The escalating political conflict in Yemen has led to the arming of almost every faction in the country's complex landscape, from the government and tribes
to northern rebels and Al-Qaeda. The ongoing conflagrations -- along with kidnappings, assassinations and other politically motivated crimes -- combine to
produce a security situation that is, as it has been for most of the last five decades, precarious at best.
Despite the consequences, the Yemeni government has done little to combat weapons proliferation. In fact, their involvement may actually be exacerbating the
problem. The army, which is plagued with unprofessionalism and armed to the teeth, has been given a dangerously prominent role in society. One consequence
has been the placement of military encampments and poorly managed weapon stockpiles in urban areas. Accidents are an all-too-frequent occurrence.
"Iron Mountain," in Yemen's southern port city of Aden, gets its name because during the British occupation it was literally tunneled out and used as a
weapons storage facility. In 1995 the mountain reportedly exploded in a shower of shrapnel,
rubble, and rockets that miraculously resulted in only a handful of causalities. In a similar incident last October, the arms depot of the First Armored
Division in Sana'a blew up, sending rockets flying -- killing one, injuring 5, and damaging a number of area houses, as documented on YouTube.
The Yemeni army also has a barracks inside Sana'a University. "How can we study inside the university if there are tanks, weapons and military camps next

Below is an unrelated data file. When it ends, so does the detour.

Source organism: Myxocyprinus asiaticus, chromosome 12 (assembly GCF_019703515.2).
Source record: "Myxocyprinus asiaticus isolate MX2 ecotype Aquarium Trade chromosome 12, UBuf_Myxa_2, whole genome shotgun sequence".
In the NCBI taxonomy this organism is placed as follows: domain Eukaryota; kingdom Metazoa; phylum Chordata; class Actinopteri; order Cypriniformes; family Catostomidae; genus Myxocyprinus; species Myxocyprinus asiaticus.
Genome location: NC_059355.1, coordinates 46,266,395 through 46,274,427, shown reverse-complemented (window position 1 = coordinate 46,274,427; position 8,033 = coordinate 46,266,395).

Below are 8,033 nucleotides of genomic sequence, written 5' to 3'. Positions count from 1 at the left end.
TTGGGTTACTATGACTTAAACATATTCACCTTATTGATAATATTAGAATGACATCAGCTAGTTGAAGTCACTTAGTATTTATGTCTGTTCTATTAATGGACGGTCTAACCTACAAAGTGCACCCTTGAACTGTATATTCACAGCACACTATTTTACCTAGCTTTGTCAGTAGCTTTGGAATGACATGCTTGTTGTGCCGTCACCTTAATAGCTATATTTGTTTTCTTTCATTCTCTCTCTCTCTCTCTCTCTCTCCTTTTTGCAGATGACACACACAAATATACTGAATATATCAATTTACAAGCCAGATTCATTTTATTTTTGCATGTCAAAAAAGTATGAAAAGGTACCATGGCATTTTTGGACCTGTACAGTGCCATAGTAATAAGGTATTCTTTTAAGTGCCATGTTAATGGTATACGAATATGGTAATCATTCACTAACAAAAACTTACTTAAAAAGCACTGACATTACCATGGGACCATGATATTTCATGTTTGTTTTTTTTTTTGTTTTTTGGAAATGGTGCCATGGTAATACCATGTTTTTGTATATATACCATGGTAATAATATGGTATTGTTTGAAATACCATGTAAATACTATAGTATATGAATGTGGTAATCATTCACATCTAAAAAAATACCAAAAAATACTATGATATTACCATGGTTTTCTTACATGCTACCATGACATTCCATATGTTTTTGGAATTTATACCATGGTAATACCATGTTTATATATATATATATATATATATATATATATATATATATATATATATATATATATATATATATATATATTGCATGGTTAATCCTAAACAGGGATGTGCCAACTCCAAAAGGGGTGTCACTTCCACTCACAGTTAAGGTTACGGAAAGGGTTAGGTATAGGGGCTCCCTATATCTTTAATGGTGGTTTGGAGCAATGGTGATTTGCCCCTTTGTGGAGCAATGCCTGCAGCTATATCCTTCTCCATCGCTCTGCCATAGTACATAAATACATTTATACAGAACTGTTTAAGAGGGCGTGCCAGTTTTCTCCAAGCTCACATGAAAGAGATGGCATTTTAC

to us?" asks Majed Al-Shoaibi, a media student at the university. Shoaibi is spearheading an ongoing campaign against what he and others consider an
"occupation" of the campus. The protest movement is calling for the demilitarization of the university, as well as the removal of political and national
security agents. So far, it has seen only mild success. Though the 200 or so troops roaming freely as recently as a month ago have been reduced in number
and made less public, soldiers remain a presence on campus.
One step toward uprooting Yemen's entrenched gun culture would be enforcing laws that are already on the books. "We have [a] package of laws that is among
the most advanced legal frameworks in the Arab world, but the implementation of laws, this is the problem," says Ahmed Saif, director of the Sheba Center.
The only real effort at enforcement came in 2007, when the prime minster issued decrees banning weapons in major cities and limiting the number of armed
guards that officials were allowed to hire. Between 2007 and 2010, the government confiscated hundreds of thousands of unlicensed weapons and temporarily closed hundreds of weapons shops -- laudable
achievements for such a short time period. Alwajih Abdulghani Ali, the commander of Yemen's walking patrol police, who was on the front lines confiscating
guns, believes the campaign was effective because, unlike in the past, "the Ministry of Interior really decided to prevent [the carrying of weapons in
public]." He adds, "It was a tight security plan and they worked it well."